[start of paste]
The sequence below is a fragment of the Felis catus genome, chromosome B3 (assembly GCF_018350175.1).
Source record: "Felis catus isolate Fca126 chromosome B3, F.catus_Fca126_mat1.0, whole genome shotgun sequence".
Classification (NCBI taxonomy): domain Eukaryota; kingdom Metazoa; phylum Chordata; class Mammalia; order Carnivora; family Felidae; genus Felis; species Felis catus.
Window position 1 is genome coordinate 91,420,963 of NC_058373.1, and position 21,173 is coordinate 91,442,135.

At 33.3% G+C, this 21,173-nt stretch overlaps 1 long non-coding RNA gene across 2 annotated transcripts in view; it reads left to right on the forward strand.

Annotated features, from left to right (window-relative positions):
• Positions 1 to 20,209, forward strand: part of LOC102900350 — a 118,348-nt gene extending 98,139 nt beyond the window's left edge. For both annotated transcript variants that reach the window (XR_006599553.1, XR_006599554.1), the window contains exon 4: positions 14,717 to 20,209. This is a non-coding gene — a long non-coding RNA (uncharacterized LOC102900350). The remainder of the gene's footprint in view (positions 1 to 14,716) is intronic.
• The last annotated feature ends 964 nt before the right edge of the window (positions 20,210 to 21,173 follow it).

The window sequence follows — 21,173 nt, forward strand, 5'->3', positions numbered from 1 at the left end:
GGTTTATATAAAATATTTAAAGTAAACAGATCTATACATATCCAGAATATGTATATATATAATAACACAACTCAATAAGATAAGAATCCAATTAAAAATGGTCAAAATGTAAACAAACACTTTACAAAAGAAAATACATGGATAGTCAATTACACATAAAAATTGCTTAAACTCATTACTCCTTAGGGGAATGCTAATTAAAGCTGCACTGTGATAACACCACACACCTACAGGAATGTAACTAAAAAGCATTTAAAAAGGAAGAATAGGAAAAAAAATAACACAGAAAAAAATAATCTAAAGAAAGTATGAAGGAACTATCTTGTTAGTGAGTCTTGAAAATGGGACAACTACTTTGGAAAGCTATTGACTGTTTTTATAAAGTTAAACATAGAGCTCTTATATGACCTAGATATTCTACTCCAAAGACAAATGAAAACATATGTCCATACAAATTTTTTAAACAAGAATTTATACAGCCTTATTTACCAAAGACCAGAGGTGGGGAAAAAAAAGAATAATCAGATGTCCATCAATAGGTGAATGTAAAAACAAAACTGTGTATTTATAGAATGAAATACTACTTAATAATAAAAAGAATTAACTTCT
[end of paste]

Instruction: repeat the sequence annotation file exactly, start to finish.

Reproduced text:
The sequence below is a fragment of the Felis catus genome, chromosome B3 (assembly GCF_018350175.1).
Source record: "Felis catus isolate Fca126 chromosome B3, F.catus_Fca126_mat1.0, whole genome shotgun sequence".
Classification (NCBI taxonomy): domain Eukaryota; kingdom Metazoa; phylum Chordata; class Mammalia; order Carnivora; family Felidae; genus Felis; species Felis catus.
Window position 1 is genome coordinate 91,420,963 of NC_058373.1, and position 21,173 is coordinate 91,442,135.

At 33.3% G+C, this 21,173-nt stretch overlaps 1 long non-coding RNA gene across 2 annotated transcripts in view; it reads left to right on the forward strand.

Annotated features, from left to right (window-relative positions):
• Positions 1 to 20,209, forward strand: part of LOC102900350 — a 118,348-nt gene extending 98,139 nt beyond the window's left edge. For both annotated transcript variants that reach the window (XR_006599553.1, XR_006599554.1), the window contains exon 4: positions 14,717 to 20,209. This is a non-coding gene — a long non-coding RNA (uncharacterized LOC102900350). The remainder of the gene's footprint in view (positions 1 to 14,716) is intronic.
• The last annotated feature ends 964 nt before the right edge of the window (positions 20,210 to 21,173 follow it).

The window sequence follows — 21,173 nt, forward strand, 5'->3', positions numbered from 1 at the left end:
GGTTTATATAAAATATTTAAAGTAAACAGATCTATACATATCCAGAATATGTATATATATAATAACACAACTCAATAAGATAAGAATCCAATTAAAAATGGTCAAAATGTAAACAAACACTTTACAAAAGAAAATACATGGATAGTCAATTACACATAAAAATTGCTTAAACTCATTACTCCTTAGGGGAATGCTAATTAAAGCTGCACTGTGATAACACCACACACCTACAGGAATGTAACTAAAAAGCATTTAAAAAGGAAGAATAGGAAAAAAAATAACACAGAAAAAAATAATCTAAAGAAAGTATGAAGGAACTATCTTGTTAGTGAGTCTTGAAAATGGGACAACTACTTTGGAAAGCTATTGACTGTTTTTATAAAGTTAAACATAGAGCTCTTATATGACCTAGATATTCTACTCCAAAGACAAATGAAAACATATGTCCATACAAATTTTTTAAACAAGAATTTATACAGCCTTATTTACCAAAGACCAGAGGTGGGGAAAAAAAAGAATAATCAGATGTCCATCAATAGGTGAATGTAAAAACAAAACTGTGTATTTATAGAATGAAATACTACTTAATAATAAAAAGAATTAACTTCT